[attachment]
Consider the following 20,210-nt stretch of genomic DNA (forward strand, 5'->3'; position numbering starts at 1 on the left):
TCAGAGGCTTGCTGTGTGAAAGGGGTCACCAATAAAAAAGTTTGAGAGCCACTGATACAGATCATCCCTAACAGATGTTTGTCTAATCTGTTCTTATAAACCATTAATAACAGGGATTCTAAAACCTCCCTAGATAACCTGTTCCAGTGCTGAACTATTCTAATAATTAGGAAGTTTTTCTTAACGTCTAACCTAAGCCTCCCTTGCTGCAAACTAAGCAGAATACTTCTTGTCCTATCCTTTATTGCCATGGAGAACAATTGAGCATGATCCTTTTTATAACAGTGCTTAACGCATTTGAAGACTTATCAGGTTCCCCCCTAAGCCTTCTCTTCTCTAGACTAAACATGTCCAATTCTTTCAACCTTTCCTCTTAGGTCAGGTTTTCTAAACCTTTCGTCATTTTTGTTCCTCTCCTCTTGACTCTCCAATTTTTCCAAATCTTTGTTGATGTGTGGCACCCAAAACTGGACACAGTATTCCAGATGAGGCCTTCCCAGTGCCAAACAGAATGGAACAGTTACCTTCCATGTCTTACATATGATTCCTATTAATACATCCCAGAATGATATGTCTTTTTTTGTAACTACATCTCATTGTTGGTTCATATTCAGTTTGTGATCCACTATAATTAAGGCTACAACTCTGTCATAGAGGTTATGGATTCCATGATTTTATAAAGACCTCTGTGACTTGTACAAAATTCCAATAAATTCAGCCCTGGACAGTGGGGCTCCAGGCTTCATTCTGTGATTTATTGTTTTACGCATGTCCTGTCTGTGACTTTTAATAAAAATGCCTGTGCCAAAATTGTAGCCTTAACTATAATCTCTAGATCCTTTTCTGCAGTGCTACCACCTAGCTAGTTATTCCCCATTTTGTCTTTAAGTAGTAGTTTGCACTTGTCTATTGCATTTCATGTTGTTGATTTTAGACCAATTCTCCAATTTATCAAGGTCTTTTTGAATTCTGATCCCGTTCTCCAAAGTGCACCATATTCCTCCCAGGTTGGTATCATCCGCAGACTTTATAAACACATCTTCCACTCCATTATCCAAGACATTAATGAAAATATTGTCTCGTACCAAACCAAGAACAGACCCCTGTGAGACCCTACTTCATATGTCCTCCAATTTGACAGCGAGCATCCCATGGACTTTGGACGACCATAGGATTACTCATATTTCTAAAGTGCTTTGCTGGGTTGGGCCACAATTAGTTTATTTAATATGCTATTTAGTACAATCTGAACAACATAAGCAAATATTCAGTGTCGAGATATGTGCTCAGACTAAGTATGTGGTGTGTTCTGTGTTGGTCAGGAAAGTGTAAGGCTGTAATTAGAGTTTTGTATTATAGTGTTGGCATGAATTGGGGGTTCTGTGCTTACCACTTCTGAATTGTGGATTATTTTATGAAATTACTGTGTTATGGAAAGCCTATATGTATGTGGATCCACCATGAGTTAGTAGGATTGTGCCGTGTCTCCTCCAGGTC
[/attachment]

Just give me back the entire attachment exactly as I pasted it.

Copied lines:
Consider the following 20,210-nt stretch of genomic DNA (forward strand, 5'->3'; position numbering starts at 1 on the left):
TCAGAGGCTTGCTGTGTGAAAGGGGTCACCAATAAAAAAGTTTGAGAGCCACTGATACAGATCATCCCTAACAGATGTTTGTCTAATCTGTTCTTATAAACCATTAATAACAGGGATTCTAAAACCTCCCTAGATAACCTGTTCCAGTGCTGAACTATTCTAATAATTAGGAAGTTTTTCTTAACGTCTAACCTAAGCCTCCCTTGCTGCAAACTAAGCAGAATACTTCTTGTCCTATCCTTTATTGCCATGGAGAACAATTGAGCATGATCCTTTTTATAACAGTGCTTAACGCATTTGAAGACTTATCAGGTTCCCCCCTAAGCCTTCTCTTCTCTAGACTAAACATGTCCAATTCTTTCAACCTTTCCTCTTAGGTCAGGTTTTCTAAACCTTTCGTCATTTTTGTTCCTCTCCTCTTGACTCTCCAATTTTTCCAAATCTTTGTTGATGTGTGGCACCCAAAACTGGACACAGTATTCCAGATGAGGCCTTCCCAGTGCCAAACAGAATGGAACAGTTACCTTCCATGTCTTACATATGATTCCTATTAATACATCCCAGAATGATATGTCTTTTTTTGTAACTACATCTCATTGTTGGTTCATATTCAGTTTGTGATCCACTATAATTAAGGCTACAACTCTGTCATAGAGGTTATGGATTCCATGATTTTATAAAGACCTCTGTGACTTGTACAAAATTCCAATAAATTCAGCCCTGGACAGTGGGGCTCCAGGCTTCATTCTGTGATTTATTGTTTTACGCATGTCCTGTCTGTGACTTTTAATAAAAATGCCTGTGCCAAAATTGTAGCCTTAACTATAATCTCTAGATCCTTTTCTGCAGTGCTACCACCTAGCTAGTTATTCCCCATTTTGTCTTTAAGTAGTAGTTTGCACTTGTCTATTGCATTTCATGTTGTTGATTTTAGACCAATTCTCCAATTTATCAAGGTCTTTTTGAATTCTGATCCCGTTCTCCAAAGTGCACCATATTCCTCCCAGGTTGGTATCATCCGCAGACTTTATAAACACATCTTCCACTCCATTATCCAAGACATTAATGAAAATATTGTCTCGTACCAAACCAAGAACAGACCCCTGTGAGACCCTACTTCATATGTCCTCCAATTTGACAGCGAGCATCCCATGGACTTTGGACGACCATAGGATTACTCATATTTCTAAAGTGCTTTGCTGGGTTGGGCCACAATTAGTTTATTTAATATGCTATTTAGTACAATCTGAACAACATAAGCAAATATTCAGTGTCGAGATATGTGCTCAGACTAAGTATGTGGTGTGTTCTGTGTTGGTCAGGAAAGTGTAAGGCTGTAATTAGAGTTTTGTATTATAGTGTTGGCATGAATTGGGGGTTCTGTGCTTACCACTTCTGAATTGTGGATTATTTTATGAAATTACTGTGTTATGGAAAGCCTATATGTATGTGGATCCACCATGAGTTAGTAGGATTGTGCCGTGTCTCCTCCAGGTC